Cindy Sherman’s Untitled Film Stills, a series of 69 black-and-white photographs created between 1977 and 1980, is widely seen as one of the most original and influential achievements in recent art. Witty, provocative and searching, this lively catalogue of female roles inspired by the movies crystallizes widespread concerns in our culture, examining the ways we shape our personal identities and the role of the mass media in our lives. Sherman began making these pictures in 1977 when she was 23 years old. The first six were an experiment: fan-magazine glimpses into the life (or roles) of an imaginary blond actress, played by Sherman herself. The photographs look like movie stills–or perhaps publicity pix–purporting to catch the blond bombshell in unguarded moments at home. The protagonist is shown preening in the kitchen and lounging in the bedroom. Onto something big, Sherman tried other characters in other roles: the chic starlet at her seaside hideaway, the luscious librarian, the domesticated sex kitten, the hot-blooded woman of the people, the ice-cold sophisticate and a can-can line of other stereotypes. She eventually completed the series in 1980. She stopped, she has explained, when she ran out of clichas.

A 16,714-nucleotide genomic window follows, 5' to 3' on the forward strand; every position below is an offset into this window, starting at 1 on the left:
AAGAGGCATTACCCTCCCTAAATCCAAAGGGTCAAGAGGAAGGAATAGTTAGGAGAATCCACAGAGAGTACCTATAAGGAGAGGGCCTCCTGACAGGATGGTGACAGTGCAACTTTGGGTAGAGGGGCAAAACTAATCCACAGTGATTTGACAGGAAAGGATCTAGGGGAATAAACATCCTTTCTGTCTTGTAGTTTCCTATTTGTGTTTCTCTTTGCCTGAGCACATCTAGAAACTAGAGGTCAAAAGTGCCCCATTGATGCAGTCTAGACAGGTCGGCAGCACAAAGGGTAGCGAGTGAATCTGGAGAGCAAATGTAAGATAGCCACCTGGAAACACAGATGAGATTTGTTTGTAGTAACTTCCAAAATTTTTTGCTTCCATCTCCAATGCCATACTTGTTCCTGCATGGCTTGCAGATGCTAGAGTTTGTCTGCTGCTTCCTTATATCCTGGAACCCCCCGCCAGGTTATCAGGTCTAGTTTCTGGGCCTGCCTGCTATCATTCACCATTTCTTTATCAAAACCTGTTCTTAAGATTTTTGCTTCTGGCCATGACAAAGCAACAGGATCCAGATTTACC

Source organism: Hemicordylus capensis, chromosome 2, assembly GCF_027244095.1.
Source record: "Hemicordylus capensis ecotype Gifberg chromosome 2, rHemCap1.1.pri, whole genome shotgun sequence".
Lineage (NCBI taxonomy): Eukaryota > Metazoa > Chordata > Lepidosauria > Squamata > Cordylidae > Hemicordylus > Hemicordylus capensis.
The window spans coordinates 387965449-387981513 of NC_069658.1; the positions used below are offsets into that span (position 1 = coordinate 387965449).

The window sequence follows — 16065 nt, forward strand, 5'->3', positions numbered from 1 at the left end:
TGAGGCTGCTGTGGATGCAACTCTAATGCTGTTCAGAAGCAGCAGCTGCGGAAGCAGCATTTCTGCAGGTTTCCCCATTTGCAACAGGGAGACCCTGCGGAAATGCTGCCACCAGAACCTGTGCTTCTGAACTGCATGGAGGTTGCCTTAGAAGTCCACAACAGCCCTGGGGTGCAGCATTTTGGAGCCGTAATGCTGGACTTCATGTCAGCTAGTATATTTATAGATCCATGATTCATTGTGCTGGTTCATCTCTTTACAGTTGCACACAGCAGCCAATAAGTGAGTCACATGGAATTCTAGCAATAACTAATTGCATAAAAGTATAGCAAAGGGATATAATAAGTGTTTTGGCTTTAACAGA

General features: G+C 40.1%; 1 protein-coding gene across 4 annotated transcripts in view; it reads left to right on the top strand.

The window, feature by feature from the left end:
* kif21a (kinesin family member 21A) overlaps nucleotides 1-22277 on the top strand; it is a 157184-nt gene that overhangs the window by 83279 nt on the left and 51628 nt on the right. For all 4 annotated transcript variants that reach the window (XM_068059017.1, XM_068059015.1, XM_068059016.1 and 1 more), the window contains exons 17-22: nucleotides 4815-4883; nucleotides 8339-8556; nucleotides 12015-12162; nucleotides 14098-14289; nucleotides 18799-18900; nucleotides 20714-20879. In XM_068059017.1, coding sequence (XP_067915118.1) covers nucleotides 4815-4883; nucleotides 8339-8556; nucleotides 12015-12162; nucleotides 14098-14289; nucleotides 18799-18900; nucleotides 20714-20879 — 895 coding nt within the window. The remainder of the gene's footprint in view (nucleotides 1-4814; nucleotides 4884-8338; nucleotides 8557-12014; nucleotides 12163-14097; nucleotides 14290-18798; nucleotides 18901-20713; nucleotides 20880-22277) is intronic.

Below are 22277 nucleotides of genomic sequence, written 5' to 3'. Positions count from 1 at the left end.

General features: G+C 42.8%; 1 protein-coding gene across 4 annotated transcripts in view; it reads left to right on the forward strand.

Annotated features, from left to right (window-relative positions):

Other artists had drawn upon popular culture but Sherman’s strategy was new. For her the pop-culture image was not a subject (as it had been for Walker Evans) or raw material (as it had been for Andy Warhol) but a whole artistic vocabulary, ready-made. Her film stills look and function just like the real ones–those 8 x 10 glossies designed to lure us into a drama we find all the more compelling because we know it isn’t real. In the Untitled Film Stills there are no Cleopatras, no ladies on trains, no women of a certain age. There are, of course, no men. The 69 solitary heroines map a particular constellation of fictional femininity that took hold in postwar America–the period of Sherman’s youth and the starting point for our contemporary mythology. In finding a form for her own sensibility, Sherman touched a sensitive nerve in the culture at large. Although most of the characters are invented, we sense right away that we already know them. That twinge of instant recognition is what makes the series tick and it arises from Cindy Sherman’s uncanny poise. There is no wink at the viewer, no open irony, no camp.
In 1995, The Museum of Modern Art purchased the series from the artist, preserving the work in its entirety. This book marks the first time that the complete series will be published as a unified work, with Sherman herself arranging the pictures in sequence.